Get Tragic by Blood Red ShoesRelease date: January 25, 2019
Label: Jazz Life
Another rock band, another rock break-up. Almost. Blood Red Shoes’ latest album, produced following a bust-up between its two members, a spell of boozy, late-night self-destruction in Los Angeles, and reconciliation, is not the first record that was supposedly never to be, and it won’t be the last. Band infighting is a well-trodden topic in music, which finds its way into many of the lyrics here; “you go missing when you get bored, you never like to be ignored”, it opens, Laura-Mary Carter’s bitterness and resentment not lacking in bite. Get Tragic, however, does not sell anger, sadness or recklessness as much as it sells cool, which is not always to its credit.
Blood Red Shoes’ production has become more polished since their early material. The riffs are grungy, but the sound has a smooth, professional sheen, with heavy use of reverb, drum machines, overlaid vocals and smatterings of synth texture. For all the gnashing of guitars, Get Tragic’s vibe isn’t dirty or gritty; Steven Ansell and Carter have always been at the poppier end of alt-rock, but are especially so here. The record moves from the big, stomping chorus of ‘Bangsar’ and groovy hooks of ‘Eye to Eye’ to the late-night swoon of ‘Beverly’, but its cleanness costs it some force. This wouldn’t necessarily be a problem, but one also always wants the hooks to be stronger, catchier, and more irresistible; Get Tragic leaves the impression that it’s neither as fun nor as fierce as it could be.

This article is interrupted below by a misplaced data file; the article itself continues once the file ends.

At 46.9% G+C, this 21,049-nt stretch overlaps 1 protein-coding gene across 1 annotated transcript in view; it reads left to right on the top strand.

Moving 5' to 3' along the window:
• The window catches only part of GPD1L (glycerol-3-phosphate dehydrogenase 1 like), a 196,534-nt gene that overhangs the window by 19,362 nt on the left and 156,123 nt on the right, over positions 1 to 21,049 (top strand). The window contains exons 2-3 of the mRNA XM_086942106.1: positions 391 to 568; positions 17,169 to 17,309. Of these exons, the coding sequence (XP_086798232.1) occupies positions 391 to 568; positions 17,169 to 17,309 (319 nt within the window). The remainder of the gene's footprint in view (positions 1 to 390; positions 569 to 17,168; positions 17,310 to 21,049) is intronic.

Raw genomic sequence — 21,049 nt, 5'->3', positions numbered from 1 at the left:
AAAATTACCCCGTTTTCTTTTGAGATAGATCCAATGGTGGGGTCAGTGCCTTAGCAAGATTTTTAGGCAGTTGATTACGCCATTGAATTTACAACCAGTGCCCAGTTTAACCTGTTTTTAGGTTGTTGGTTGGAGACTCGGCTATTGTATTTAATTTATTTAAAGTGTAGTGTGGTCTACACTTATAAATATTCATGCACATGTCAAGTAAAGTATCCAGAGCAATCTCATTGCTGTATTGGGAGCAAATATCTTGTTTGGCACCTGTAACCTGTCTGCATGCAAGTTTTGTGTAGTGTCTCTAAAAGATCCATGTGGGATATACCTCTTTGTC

One of Blood Red Shoes’ most notable characteristics is the interplay of Carter and Ansell on lead vocals. Their two-hander allows for some unexpected turns of tone that counterbalance the mild predictability here. One wishes they duetted more, as opposed to simply taking turns on different tracks; the pair trade short refrains and a few oooohs on ‘Mexican Dress’ and ‘Find My Own Remorse’, but that’s about as far as they go. The latter is probably the highlight of the record, its strong chorus well-sold by Ansell’s lead vocal and complemented nicely by the drawn-out guitar lines and stately tempo.
By and large, though, Get Tragic comes across as rather slight. Its lyricism isn’t especially inspiring –lines like “I’ll be waiting on my own” and “everyone is always on my back” constitute hooks – and dances with cliché: “up-and-down like a see-saw” are the emotions on ‘Eye to Eye’. The record’s close is also fluffed; the energetic peak of ‘Vertigo’ fools one into thinking it’s the end of the album before ‘Elijah’ tries to repeat the trick, and does so with an overcompressed-sounding, high-NRG grind that only seems notable because it’s loud.
This is a fun album from a fun band, and festival line-ups are the better for Blood Red Shoes staying in the business. But, more deeply, Get Tragic is somewhat lacking in character; at times it has the air of a post-punk-revival-era Blondie, at times it’s doing a decent impression of Arctic Monkeys, perhaps one of Jack White’s many projects, or Band of Skulls. It’s solid, respectable and entertaining, but doesn’t bring a lot to the table, aimed only at those who consume twenty-first century alt-rock like they do oxygen. Still, if that’s you, you’ll have a blast here.